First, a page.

Eritrean Defense Forces Refer cases of the worst forms of child labor to the Eritrean Police or the Ministry of Labor.(1, 11)

Criminal law enforcement agencies in Eritrea took actions to combat child labor, including its worst forms. However, research found no evidence that labor law enforcement agencies took such actions.

Criminal Law Enforcement

In 2013, participants in the Popular Army referred suspected cases of child prostitution to the Police, but the latter tended to try to resolve them through family mediation rather than legal action.(11)



IV. Coordination of Government Efforts on the Worst Forms of Child Labor

Research found no evidence that the Government has established mechanisms to coordinate its efforts to address child labor, including its worst forms.



V. Government Policies on the Worst Forms of Child Labor

The Government of Eritrea has established policies related to child labor, including its worst forms (Table 6).

Table 6. Policies Related to Child Labor
Policy Description
The National Plan of Action on Child Labor and National Program of Action on Children Prevent child labor and support victims by reintegrating them with families, communities, and schools.(1) Incorporated into a Comprehensive Child Policy and the United Nations Strategic Partnership Cooperation Framework.(11)
United Nations Strategic Partnership Cooperation Framework † Align with the Government's priorities, including protecting children from exploitative situations, and designed in consultation with the Government. Implementation began in 2013.(1, 22)

†Policy was launched during the reporting period.

Research did not uncover the extent to which the National Plan of Action on Child Labor and National Program of Action on Children have been implemented or what their impact has been on the elimination of the worst forms of child labor. The Government's compulsory military training requirements for 12th graders may diminish the impact of Eritrea's policies to combat the worst forms of child labor for all those wishing to obtain high school diplomas. In addition, the Government's use of compulsory labor through the Maetot program also may diminish these efforts.



VI. Social Programs to Address the Worst Forms of Child Labor

In 2013, the Government of Eritrea participated in programs that include the goal of eliminating or preventing child labor, including its worst forms (Table 7).

Table 7. Social Programs to Address Child Labor
Program Description
UNICEF Education Program * UNICEF program with the support of the Ministry of Education, built a number of permanent new elementary schools for the 2012-2013 academic year to target children living in remote areas and for nomadic populations.(23)

*The impact of this program on child labor does not appear to have been studied.

Eritrea's social programs are limited in scope and do not adequately protect or provide alternatives for self-employed children or target areas in which the majority of children work, such as agriculture, domestic service.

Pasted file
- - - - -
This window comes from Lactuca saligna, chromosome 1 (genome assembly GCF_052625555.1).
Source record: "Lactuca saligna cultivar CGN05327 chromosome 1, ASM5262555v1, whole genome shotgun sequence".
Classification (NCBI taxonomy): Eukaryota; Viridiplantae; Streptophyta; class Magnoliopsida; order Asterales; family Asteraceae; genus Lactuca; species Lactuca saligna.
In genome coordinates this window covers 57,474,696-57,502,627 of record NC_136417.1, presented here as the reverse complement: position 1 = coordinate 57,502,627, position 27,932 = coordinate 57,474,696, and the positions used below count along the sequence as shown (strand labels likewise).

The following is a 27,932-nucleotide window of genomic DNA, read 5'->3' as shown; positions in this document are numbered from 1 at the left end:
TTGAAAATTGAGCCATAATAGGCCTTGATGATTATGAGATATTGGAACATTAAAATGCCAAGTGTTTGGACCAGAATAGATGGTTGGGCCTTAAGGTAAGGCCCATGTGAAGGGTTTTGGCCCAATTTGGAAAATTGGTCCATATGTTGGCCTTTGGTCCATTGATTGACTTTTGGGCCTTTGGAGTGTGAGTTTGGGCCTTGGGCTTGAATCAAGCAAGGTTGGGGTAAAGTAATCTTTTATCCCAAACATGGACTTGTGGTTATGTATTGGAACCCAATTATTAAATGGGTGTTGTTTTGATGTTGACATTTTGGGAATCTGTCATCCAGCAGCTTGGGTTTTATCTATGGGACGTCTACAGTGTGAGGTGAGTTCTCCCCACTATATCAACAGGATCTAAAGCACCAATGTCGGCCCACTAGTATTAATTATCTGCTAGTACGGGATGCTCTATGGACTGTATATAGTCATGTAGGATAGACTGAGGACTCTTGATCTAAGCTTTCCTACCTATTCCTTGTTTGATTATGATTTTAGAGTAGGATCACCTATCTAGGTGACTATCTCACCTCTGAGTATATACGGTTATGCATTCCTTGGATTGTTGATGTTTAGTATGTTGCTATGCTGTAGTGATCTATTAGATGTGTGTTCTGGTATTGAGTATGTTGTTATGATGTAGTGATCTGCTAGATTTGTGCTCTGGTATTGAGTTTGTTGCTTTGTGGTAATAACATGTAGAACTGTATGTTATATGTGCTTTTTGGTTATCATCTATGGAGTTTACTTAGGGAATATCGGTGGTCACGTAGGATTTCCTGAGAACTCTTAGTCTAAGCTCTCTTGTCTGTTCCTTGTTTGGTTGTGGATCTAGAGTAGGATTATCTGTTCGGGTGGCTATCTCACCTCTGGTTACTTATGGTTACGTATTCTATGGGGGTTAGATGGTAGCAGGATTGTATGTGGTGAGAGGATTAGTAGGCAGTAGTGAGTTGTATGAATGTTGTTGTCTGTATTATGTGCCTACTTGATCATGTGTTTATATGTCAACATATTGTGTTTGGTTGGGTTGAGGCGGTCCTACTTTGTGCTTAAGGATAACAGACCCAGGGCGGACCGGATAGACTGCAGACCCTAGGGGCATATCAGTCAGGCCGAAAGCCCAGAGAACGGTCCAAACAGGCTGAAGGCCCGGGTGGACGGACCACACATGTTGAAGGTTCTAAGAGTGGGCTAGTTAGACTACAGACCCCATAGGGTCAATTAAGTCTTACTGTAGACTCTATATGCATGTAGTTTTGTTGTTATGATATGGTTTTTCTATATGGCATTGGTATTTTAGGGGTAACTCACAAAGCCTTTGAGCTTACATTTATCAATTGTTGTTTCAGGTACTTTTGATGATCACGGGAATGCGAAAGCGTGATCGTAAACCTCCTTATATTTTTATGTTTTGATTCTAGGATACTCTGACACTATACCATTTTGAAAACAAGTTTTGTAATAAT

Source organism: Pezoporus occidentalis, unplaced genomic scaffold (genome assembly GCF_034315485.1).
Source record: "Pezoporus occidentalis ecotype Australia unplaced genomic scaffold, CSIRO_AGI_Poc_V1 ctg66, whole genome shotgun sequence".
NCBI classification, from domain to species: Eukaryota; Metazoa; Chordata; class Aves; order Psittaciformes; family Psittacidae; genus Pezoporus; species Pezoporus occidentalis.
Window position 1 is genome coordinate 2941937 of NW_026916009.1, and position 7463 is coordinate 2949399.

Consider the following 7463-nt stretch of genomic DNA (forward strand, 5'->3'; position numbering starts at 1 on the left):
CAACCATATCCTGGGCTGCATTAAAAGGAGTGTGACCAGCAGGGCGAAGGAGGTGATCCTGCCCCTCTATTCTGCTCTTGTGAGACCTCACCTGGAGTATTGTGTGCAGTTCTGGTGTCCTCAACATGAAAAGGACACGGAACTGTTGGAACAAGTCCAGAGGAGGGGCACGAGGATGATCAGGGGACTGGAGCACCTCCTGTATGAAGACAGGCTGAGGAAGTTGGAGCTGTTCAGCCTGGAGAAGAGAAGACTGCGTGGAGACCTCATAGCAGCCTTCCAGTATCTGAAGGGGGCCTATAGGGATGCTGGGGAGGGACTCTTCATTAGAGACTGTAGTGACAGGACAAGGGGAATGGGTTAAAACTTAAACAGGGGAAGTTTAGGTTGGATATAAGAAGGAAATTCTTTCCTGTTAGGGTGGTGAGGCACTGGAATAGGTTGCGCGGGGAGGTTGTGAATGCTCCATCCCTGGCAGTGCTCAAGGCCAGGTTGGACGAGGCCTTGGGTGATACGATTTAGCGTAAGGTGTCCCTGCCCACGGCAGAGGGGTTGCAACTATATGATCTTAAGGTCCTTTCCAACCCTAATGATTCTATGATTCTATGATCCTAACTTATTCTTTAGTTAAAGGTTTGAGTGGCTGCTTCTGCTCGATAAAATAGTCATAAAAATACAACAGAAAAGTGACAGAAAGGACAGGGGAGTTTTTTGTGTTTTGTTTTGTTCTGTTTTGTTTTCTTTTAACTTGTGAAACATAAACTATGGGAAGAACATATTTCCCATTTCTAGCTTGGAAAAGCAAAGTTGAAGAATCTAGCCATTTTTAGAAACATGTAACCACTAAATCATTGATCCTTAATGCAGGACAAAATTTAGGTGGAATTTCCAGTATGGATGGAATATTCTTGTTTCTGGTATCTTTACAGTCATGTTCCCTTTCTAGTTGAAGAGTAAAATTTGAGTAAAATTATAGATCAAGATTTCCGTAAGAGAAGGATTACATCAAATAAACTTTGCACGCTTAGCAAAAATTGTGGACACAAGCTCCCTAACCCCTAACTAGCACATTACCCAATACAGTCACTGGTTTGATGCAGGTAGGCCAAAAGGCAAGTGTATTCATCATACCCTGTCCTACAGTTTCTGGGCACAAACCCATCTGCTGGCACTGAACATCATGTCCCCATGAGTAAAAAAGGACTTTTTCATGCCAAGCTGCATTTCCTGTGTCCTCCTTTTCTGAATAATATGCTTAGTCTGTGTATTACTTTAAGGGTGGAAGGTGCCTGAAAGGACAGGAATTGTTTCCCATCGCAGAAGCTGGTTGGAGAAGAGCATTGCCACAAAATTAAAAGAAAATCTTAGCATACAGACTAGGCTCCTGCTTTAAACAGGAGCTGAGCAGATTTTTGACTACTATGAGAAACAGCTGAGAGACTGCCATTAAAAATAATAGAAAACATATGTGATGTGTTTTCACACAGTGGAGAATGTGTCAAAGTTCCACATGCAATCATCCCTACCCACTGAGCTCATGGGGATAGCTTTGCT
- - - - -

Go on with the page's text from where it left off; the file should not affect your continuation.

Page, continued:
VII. Suggested Government Actions to Eliminate the Worst Forms of Child Labor

Based on the reporting above, suggested actions are identified that would advance the elimination of child labor, including its worst forms, in Eritrea (Table 8).

Table 8. Suggested Government Actions to Eliminate Child Labor, Including Its Worst Forms
Area Suggested Action Year(s) Suggested
Laws Amend the Labor Proclamation to require employers to keep a register containing the name and age or date of birth of their employees, and provide penalties for employers of children in hazardous work and employers of children under the legal minimum age. 2010 - 2013
Ensure that children working without a contract are protected from the worst forms of child labor. 2010 - 2013
Prohibit children in supervised vocational training programs from engaging in hazardous work in line with international conventions. 2009 - 2013
Enact legislation to prohibit all forms of trafficking and the use of children in illicit activities. 2009 - 2013
  Ratify ILO C. 182 and the Palermo Protocol on Trafficking in Persons. 2013
Enforcement Collect and publish data on inspections, criminal investigations, prosecutions, and other steps taken to enforce laws. 2009 - 2013
Coordination Establish a coordinating mechanism to combat the worst forms of child labor. 2009 - 2013
Government Policies Implement child labor objectives in national policies and development plans by including budgets, detailed action plans, and targets related to the worst forms of child labor. 2009 - 2013
Ensure that children under the age of 18 are not recruited into the national military program. 2009 - 2013
Cease requiring children to perform compulsory labor under the Maetot program during the school break. 2009 - 2013